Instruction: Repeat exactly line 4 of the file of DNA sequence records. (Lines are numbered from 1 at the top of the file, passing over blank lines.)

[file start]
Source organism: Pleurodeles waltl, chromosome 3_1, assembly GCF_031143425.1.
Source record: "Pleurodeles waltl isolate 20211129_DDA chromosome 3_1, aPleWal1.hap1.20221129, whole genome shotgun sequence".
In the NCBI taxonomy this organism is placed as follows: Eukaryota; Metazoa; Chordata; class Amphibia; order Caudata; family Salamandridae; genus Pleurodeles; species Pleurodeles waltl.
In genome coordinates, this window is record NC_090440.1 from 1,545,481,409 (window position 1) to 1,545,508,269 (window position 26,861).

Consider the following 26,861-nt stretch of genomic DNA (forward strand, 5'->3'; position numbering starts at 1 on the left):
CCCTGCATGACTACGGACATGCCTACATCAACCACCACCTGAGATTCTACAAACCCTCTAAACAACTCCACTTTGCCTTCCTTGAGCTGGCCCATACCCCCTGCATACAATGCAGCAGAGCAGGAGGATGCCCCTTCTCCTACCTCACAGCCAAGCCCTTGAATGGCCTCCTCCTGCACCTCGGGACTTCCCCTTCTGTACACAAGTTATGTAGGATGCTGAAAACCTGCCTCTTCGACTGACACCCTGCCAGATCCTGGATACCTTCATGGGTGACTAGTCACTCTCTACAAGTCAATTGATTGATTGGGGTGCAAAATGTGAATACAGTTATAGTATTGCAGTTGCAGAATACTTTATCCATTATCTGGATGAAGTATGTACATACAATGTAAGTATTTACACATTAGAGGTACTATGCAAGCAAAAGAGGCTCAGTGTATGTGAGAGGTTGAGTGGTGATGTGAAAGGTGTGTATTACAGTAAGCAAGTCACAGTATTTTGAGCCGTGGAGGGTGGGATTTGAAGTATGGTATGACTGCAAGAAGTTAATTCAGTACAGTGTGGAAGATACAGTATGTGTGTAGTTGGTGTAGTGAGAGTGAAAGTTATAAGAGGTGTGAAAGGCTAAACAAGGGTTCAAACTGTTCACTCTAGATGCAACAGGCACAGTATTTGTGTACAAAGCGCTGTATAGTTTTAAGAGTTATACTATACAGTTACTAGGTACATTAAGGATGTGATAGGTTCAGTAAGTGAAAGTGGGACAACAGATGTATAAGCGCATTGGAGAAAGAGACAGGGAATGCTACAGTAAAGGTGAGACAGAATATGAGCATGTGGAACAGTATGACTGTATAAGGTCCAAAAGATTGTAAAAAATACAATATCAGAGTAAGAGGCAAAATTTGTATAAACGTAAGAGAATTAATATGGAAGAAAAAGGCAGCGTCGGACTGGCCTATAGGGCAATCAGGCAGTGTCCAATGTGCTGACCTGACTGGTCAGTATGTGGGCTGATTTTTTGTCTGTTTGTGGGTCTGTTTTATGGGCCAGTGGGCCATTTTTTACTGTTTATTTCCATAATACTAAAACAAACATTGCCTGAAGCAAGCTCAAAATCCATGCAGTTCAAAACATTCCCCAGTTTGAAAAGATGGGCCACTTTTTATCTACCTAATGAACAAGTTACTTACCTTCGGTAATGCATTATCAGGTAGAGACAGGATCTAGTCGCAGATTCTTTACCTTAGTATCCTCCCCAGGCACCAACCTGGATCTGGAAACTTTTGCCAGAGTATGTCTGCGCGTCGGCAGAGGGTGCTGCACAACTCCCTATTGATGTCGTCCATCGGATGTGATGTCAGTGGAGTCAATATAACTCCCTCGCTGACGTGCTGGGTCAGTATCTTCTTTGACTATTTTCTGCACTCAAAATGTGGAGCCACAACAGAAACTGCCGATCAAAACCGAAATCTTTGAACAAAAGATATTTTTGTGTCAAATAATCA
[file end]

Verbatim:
In genome coordinates, this window is record NC_090440.1 from 1,545,481,409 (window position 1) to 1,545,508,269 (window position 26,861).